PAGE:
The remainder of the paper is organized as follows. In Section 2, we introduce the algorithm of the Bi-SHAM for a general nonlinear evolution PDE. Section 3 describes the application of the BI-SHAM in the problems that are selected for numerical experimentation. The numerical simulations and results are presented in Section 4. Finally, we conclude and describe future work in Section 5.

#### 2. Bivariate Interpolated Spectral Homotopy Analysis Method (BI-SHAM)

In this section we introduce the* Bivariate Interpolated Spectral Homotopy analysis Method* (BI-SHAM) used to solve the governing nonlinear evolution PDEs. Without loss of generality, we consider nonlinear PDEs of the form
where is the solution and is a nonlinear operator which contains all the spatial derivatives of . The solution procedure is based on the initial assumption that the solution can be approximated by a bivariate Lagrange interpolation polynomial of the form
which interpolates independently at selected points in both the and directions defined as follows:
The choice of grid points (3), which are called Chebyshev-Gauss-Lobatto points, ensures that there is a simple conversion of the continuous derivatives, in both space and time, to discrete derivatives at the grid points as will be discussed later. The functions are the characteristic Lagrange cardinal polynomials defined as follows:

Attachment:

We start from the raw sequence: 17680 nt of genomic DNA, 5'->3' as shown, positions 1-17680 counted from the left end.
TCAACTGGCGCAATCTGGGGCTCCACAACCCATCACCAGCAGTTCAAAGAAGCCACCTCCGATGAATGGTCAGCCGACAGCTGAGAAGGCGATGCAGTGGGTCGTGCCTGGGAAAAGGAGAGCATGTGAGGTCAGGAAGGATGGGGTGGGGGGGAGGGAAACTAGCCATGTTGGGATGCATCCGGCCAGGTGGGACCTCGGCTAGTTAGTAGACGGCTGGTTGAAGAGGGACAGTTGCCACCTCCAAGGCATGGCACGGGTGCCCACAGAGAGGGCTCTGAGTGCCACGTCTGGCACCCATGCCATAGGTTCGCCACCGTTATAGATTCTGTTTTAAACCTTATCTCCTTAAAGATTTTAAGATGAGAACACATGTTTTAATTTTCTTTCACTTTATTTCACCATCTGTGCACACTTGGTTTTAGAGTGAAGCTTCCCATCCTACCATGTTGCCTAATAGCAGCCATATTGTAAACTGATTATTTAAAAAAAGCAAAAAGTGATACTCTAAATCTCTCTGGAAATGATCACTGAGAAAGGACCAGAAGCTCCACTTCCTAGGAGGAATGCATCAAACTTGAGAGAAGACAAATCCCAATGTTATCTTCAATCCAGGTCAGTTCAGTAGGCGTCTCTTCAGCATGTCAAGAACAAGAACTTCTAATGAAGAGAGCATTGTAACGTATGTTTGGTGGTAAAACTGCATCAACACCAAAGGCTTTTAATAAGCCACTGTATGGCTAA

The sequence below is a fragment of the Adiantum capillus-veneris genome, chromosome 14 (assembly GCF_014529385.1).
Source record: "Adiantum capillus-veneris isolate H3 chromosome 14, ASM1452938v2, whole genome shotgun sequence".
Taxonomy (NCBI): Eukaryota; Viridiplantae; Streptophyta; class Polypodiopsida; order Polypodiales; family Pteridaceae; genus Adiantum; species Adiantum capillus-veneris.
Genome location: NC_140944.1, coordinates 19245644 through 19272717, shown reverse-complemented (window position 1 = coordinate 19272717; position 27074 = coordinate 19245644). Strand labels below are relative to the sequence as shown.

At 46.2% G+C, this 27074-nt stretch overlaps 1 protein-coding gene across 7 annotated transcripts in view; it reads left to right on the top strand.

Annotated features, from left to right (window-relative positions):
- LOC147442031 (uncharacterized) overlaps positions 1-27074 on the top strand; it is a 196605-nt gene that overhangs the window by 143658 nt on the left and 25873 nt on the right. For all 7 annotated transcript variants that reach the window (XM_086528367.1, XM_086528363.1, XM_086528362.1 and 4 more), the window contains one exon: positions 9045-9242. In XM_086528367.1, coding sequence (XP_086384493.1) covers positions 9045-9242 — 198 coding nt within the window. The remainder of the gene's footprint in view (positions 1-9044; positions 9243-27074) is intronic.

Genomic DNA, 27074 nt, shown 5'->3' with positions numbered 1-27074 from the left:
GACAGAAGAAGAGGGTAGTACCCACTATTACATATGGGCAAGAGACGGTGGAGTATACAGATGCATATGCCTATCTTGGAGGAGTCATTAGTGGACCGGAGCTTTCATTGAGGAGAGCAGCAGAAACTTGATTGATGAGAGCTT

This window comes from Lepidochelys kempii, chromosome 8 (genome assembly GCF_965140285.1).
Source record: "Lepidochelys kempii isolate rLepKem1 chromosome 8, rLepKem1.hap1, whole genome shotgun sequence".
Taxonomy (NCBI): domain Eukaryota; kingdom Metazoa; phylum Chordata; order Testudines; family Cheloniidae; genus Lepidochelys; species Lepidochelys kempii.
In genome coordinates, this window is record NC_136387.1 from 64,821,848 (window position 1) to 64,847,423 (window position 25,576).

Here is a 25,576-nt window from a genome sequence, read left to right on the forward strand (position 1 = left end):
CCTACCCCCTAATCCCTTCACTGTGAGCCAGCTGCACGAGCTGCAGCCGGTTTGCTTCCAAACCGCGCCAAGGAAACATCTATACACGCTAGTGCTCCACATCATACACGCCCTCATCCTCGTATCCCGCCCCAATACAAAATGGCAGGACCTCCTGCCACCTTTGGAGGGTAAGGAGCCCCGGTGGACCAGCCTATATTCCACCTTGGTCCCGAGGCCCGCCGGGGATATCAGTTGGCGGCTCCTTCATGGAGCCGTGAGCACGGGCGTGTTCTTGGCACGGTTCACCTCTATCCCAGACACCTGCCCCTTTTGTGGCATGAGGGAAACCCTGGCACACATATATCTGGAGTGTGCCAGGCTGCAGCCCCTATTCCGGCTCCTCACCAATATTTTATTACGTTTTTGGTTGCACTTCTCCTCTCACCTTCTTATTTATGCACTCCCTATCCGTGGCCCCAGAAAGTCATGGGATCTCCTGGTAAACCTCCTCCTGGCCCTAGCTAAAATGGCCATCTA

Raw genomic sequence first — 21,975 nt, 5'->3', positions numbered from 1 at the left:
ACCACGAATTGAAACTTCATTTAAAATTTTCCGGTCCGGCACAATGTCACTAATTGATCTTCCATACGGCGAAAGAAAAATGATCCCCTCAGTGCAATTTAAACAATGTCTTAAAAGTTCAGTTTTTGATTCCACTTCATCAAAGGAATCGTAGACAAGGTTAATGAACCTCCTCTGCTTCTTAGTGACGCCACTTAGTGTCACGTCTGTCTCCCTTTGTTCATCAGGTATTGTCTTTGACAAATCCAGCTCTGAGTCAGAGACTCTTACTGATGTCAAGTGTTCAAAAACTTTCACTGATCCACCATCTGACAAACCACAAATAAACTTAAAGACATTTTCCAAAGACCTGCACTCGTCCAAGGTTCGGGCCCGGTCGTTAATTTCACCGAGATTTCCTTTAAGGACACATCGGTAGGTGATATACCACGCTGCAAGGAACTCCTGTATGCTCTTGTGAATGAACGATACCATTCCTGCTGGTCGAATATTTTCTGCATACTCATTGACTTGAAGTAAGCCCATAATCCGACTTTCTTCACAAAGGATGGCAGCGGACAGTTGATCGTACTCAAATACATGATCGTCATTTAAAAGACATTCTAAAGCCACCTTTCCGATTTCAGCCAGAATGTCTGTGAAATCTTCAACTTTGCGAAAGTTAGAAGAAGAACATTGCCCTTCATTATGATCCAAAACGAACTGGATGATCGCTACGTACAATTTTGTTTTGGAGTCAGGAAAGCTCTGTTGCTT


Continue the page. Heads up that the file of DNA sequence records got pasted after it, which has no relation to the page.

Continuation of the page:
which obey the Kronecker delta equation. Consider
The functions are defined in a similar manner.

To derive the HAM equations corresponding to the nonlinear equation (1), it is convenient to rewrite the governing equation in the form where the dot and primes denote the time and space derivatives, respectively, is a linear operator, and is a nonlinear operator. A crucial step in the implementation of the solution procedure is the evaluation of the time derivative at the grid points (). Before the derivative is applied, the given physical region, say , is converted to the region using the linear transformation . The values of the derivatives at the Chebyshev-Gauss-Lobatto points are computed as follows: where , are entries of the standard Chebyshev differentiation matrix of size (see, e.g., [12, 13]). By evaluating (6) at the grid points , we obtain